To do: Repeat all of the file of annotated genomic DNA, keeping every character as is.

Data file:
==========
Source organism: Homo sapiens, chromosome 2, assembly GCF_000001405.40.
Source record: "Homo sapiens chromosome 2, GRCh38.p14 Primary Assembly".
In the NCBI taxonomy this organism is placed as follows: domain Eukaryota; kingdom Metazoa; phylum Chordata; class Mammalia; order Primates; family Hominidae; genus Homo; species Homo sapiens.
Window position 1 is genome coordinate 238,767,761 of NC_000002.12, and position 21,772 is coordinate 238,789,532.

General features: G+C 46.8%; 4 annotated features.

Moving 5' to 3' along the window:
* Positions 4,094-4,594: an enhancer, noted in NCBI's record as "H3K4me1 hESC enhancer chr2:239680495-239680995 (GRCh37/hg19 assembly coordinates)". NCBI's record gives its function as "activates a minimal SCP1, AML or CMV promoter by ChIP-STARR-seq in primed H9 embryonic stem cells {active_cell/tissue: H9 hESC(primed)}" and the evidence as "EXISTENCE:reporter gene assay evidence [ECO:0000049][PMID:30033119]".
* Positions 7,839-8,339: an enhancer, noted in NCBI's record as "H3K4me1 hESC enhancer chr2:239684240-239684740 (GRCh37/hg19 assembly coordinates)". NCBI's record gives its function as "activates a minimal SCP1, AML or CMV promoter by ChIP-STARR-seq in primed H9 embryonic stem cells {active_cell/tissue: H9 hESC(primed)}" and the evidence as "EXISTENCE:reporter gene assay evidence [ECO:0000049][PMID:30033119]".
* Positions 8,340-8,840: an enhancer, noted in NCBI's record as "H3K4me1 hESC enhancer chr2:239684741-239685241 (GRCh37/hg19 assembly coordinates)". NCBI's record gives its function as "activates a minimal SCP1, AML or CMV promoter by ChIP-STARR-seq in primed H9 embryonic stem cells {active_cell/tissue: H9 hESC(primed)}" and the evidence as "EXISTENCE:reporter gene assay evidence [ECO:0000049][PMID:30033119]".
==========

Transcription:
Source organism: Homo sapiens, chromosome 2, assembly GCF_000001405.40.
Source record: "Homo sapiens chromosome 2, GRCh38.p14 Primary Assembly".
In the NCBI taxonomy this organism is placed as follows: domain Eukaryota; kingdom Metazoa; phylum Chordata; class Mammalia; order Primates; family Hominidae; genus Homo; species Homo sapiens.
Window position 1 is genome coordinate 238,767,761 of NC_000002.12, and position 21,772 is coordinate 238,789,532.

General features: G+C 46.8%; 4 annotated features.

Moving 5' to 3' along the window:
* Positions 4,094-4,594: an enhancer, noted in NCBI's record as "H3K4me1 hESC enhancer chr2:239680495-239680995 (GRCh37/hg19 assembly coordinates)". NCBI's record gives its function as "activates a minimal SCP1, AML or CMV promoter by ChIP-STARR-seq in primed H9 embryonic stem cells {active_cell/tissue: H9 hESC(primed)}" and the evidence as "EXISTENCE:reporter gene assay evidence [ECO:0000049][PMID:30033119]".
* Positions 7,839-8,339: an enhancer, noted in NCBI's record as "H3K4me1 hESC enhancer chr2:239684240-239684740 (GRCh37/hg19 assembly coordinates)". NCBI's record gives its function as "activates a minimal SCP1, AML or CMV promoter by ChIP-STARR-seq in primed H9 embryonic stem cells {active_cell/tissue: H9 hESC(primed)}" and the evidence as "EXISTENCE:reporter gene assay evidence [ECO:0000049][PMID:30033119]".
* Positions 8,340-8,840: an enhancer, noted in NCBI's record as "H3K4me1 hESC enhancer chr2:239684741-239685241 (GRCh37/hg19 assembly coordinates)". NCBI's record gives its function as "activates a minimal SCP1, AML or CMV promoter by ChIP-STARR-seq in primed H9 embryonic stem cells {active_cell/tissue: H9 hESC(primed)}" and the evidence as "EXISTENCE:reporter gene assay evidence [ECO:0000049][PMID:30033119]".